She’s also seen residents miss an obvious skin infection because irritation doesn’t necessarily show up as redness in darker-skinned people.

She doesn’t think that only minority doctors can develop the familiarity and communication that make for a faster, more respectfully delivered diagnosis. But it’s hard to deny that it helps.

For example, Holden mentioned ackee, a plant common in Jamaican cuisine. When not prepared properly, it can be toxic, causing vomiting, seizures and even coma and death.

If there’s no one in the emergency room familiar with its effects when a patient enters, doctors might not consider it among the likeliest causes of the patient’s symptoms.

Business analysts say that diverse workforces make better products for everyone.

The same seems to be true in medicine, doctors said.

White doctors learn about black skin reactions and ackee. But they also learn about volume replacement, which often works just as well as a blood transfusion.

“Because of what I do, my willingness to talk about race and bias, my colleagues do feel more comfortable coming to me with questions,” Landry said. “People often dismiss opinion, but when you start talking facts, when I can start talking to colleagues and say, ‘Hey, there’s data out there that says this,’ that changes their perspective.”

As the National Institutes of Health (NIH) has made stricter demands on how racial and ethnic diversity and gender are handled in medical research, medical evidence has become richer.

Where it once identified the symptoms of a heart attack based almost entirely on how white men behaved, it has more recently traced out a broader set of circumstances based on how heart attacks affect women and black men.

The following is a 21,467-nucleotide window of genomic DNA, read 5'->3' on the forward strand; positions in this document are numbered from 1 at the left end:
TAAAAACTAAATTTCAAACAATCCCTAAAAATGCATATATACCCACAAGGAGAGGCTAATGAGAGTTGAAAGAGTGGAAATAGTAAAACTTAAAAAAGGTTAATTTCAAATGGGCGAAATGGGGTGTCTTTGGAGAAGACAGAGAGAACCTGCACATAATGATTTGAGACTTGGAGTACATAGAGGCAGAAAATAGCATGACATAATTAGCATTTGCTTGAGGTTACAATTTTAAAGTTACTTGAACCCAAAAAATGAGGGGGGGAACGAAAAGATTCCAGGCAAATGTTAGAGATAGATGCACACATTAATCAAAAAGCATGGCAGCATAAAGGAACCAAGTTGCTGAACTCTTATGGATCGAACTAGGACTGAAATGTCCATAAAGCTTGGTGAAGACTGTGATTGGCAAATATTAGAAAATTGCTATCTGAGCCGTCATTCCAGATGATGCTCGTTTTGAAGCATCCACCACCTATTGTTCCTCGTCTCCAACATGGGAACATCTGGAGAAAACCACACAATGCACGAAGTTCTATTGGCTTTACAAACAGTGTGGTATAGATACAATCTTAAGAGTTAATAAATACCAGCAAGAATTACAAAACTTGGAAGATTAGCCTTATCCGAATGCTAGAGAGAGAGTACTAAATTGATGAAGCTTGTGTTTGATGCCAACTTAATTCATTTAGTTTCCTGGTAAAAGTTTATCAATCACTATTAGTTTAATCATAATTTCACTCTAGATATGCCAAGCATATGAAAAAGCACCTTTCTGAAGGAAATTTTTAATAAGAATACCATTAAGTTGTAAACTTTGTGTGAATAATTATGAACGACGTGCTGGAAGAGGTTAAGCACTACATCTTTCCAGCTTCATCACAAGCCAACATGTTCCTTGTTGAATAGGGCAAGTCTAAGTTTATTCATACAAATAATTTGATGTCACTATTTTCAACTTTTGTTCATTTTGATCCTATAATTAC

“It changes the entire dynamic of the system,” said Dr. Nathan Stinson, Ph.D., MPH, director of scientific programs at the National Institute on Minority Health and Health Disparities (NIMHD), part of the NIH. “The culture of the system becomes more diverse, then it treats whoever may come to their door in a different manner than it had previously.”

Keeping rigorously to evidence-based medicine, instead of invoking the doctor’s gut, where assumptions and biases may lurk, is the quickest path to better care for everyone, LaViest and Stinson both said.

“If physicians practice evidence-based medicine as opposed to experienced-based medicine, they have less disparities,” LaViest said.

Putting more black and brown people in white coats won’t close the gaps in health outcomes that stem from long histories of discrimination and poverty.

But nor will they go away entirely without a workforce of doctors that includes more people from the groups it hopes to serve better.